I likely told you the story before of the time we went to The Living Christmas Tree in Moncton.  What a big, gigantic production this is, at Moncton Wesleyan Church each year.  We were to join Sharon’s older daughter and son-in-law, who lived up there at the time, for this spectacular musical drama.

On the night for which we had tickets, it was a tremendous snowstorm.  But we set out, from Windsor, with Sharon’s other daughter in the car, to Moncton. The weather was so poor, we got to the church in Moncton just in time for the intermission, and the second half.  And we were driving all the way back home to Windsor after!

Once we finally got there, I was, of course, still a bit jaded about this ‘mega church’ and their very professional show, The Living Christmas Tree – with lights and special effects, professional singers and actors, amazing sets and staging – even live animals.  Over. The. Top.

Of course, in the second half, Joseph and Mary are there, and they have a baby.  I know the story.  The crowd of glitzy angels and authentic-looking shepherds are singing some spectacular song as magnificent Magi parade down the side aisles – singing perfectly, of course – when Mary and Joseph come forward on the stage.  
And then it happens.
The actor, Joseph, lifts up a baby.  
The Baby.
A real, human baby.  
Time stopped.
I wept.  I couldn’t help myself. And I almost never cry.

Last night here in town I had a twinge of that again, I must confess, while Dr. Neil Pothier, as the Innkeeper, held a plastic doll in a little comedic drama at Digby Wesleyan.  

We look for these timeless moments.  We get into December with anticipation, expectation, hope.  And even when we are hurried, or cynical, or stressed, or bored with it all – time can and will stand still.  Holiness appears again.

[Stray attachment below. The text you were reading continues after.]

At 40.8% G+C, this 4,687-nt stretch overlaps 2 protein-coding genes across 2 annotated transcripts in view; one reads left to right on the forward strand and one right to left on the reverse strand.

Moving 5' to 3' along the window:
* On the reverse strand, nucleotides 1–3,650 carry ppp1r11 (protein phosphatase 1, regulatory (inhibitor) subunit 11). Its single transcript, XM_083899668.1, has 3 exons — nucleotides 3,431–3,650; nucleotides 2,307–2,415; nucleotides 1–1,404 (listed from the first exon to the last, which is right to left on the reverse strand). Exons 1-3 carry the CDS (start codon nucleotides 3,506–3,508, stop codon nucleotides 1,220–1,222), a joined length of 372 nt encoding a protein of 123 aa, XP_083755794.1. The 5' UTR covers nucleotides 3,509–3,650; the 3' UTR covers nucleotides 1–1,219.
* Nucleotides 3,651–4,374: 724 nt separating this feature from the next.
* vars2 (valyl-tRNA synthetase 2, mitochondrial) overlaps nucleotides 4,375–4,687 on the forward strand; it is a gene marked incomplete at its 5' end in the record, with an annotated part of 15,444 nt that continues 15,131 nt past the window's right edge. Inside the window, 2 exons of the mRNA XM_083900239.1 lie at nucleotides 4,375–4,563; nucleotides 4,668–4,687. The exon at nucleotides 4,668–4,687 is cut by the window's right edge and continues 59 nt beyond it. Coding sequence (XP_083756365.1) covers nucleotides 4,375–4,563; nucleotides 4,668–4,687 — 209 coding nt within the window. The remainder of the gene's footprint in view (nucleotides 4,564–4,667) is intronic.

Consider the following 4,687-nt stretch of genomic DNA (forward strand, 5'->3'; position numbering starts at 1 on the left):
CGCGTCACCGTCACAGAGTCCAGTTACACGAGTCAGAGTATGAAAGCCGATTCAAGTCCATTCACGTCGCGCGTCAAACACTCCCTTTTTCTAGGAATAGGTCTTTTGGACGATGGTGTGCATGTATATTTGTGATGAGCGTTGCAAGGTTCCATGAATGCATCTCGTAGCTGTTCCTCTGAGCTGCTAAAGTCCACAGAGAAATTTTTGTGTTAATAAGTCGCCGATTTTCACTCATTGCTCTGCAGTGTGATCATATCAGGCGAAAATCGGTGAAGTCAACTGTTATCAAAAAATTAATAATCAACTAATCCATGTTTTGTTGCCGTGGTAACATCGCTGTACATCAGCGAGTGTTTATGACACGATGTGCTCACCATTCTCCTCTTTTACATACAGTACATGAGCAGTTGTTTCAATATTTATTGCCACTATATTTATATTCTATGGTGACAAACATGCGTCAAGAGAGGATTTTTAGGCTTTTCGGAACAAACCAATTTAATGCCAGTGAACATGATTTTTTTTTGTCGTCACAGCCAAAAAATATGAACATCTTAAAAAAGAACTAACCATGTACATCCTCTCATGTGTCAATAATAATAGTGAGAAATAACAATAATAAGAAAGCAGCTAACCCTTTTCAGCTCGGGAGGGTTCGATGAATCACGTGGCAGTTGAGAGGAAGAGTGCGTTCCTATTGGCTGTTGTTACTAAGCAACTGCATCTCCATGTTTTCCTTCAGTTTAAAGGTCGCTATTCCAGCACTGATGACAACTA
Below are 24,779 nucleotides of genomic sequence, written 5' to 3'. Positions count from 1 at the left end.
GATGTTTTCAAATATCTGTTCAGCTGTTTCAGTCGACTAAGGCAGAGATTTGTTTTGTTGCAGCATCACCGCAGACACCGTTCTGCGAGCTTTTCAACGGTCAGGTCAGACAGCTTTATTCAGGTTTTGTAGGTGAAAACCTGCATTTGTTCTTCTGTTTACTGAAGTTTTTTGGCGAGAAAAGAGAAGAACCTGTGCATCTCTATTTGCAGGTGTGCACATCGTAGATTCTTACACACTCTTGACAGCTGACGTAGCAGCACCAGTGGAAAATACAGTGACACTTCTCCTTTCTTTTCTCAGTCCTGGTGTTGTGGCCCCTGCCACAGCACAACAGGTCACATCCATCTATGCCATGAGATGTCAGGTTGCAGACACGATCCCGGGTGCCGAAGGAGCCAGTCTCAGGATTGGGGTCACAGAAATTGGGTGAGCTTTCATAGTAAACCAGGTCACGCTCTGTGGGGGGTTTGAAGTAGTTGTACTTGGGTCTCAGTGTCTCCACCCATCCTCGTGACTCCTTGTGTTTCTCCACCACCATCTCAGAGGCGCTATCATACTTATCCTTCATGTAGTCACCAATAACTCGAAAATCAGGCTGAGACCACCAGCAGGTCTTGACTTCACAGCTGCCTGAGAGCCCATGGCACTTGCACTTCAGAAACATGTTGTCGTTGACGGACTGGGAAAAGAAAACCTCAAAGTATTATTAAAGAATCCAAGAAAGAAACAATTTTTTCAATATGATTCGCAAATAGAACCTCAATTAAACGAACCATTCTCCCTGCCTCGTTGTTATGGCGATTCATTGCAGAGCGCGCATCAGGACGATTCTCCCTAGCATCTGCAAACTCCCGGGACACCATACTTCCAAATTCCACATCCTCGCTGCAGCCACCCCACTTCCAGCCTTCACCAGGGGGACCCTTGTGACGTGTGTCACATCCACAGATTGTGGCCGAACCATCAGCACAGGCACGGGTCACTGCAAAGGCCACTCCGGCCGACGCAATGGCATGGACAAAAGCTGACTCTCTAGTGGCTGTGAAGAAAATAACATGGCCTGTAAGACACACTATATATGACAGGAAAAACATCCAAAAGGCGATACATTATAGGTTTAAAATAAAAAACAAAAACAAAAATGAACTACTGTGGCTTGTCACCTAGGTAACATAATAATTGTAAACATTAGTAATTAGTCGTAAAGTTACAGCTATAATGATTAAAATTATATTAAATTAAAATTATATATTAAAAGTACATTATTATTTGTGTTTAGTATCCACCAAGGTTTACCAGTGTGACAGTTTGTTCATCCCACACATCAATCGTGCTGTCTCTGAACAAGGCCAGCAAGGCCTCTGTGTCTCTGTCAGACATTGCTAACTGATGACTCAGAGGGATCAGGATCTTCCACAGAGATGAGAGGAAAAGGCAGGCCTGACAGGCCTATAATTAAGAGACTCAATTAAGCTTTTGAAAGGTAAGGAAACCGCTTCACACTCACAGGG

Deep peace breaks into our time.  Serenity sneaks in.  Love cracks the hardened heart.  And it’s not just in music and storytelling that this happens.  It is in real life.

I remember… I remember a very simple moment.  A bunch of us were Christmas caroling around our community.  A dozen of us in a few cars, going to a few homes.  We got to Mr. & Mrs. Boyd’s place. In his 80s,  Mr. was always at Sunday service, in the local Men’s Choir, and on our church committees too.  Mrs. B was not getting out as much anymore – few of us realized how hard the beginnings of her dementia was for their life at home.  

We started singing a few carols.  Mr. and Mrs. joined in.  Then I saw it.  For a few of the carollers in their 30s, sacredness arrived. They wept as they tried to keep singing.  

We keep singing carols.  Advent is a celebration.  A celebration of special time.  Of holy peace that breaks into the violence of the world, and into the hum-drum bah- humbug of it all.  The first Advent – Jesus getting born – was timeless.  The second Advent – Jesus coming back gloriously – is timeless too.  The fiery preaching of John the Baptizer, and the apocalyptic writing of Apostle Peter were understood by the people of old who were oppressed, looking for hope, troubled by world events back then. There can be peace.  There will be peace.
Peace among men and women.
Peace with all creation.
Peace with God.
In Advent we celebrate the mysterious and perfect Time for Peace.
I believe in it.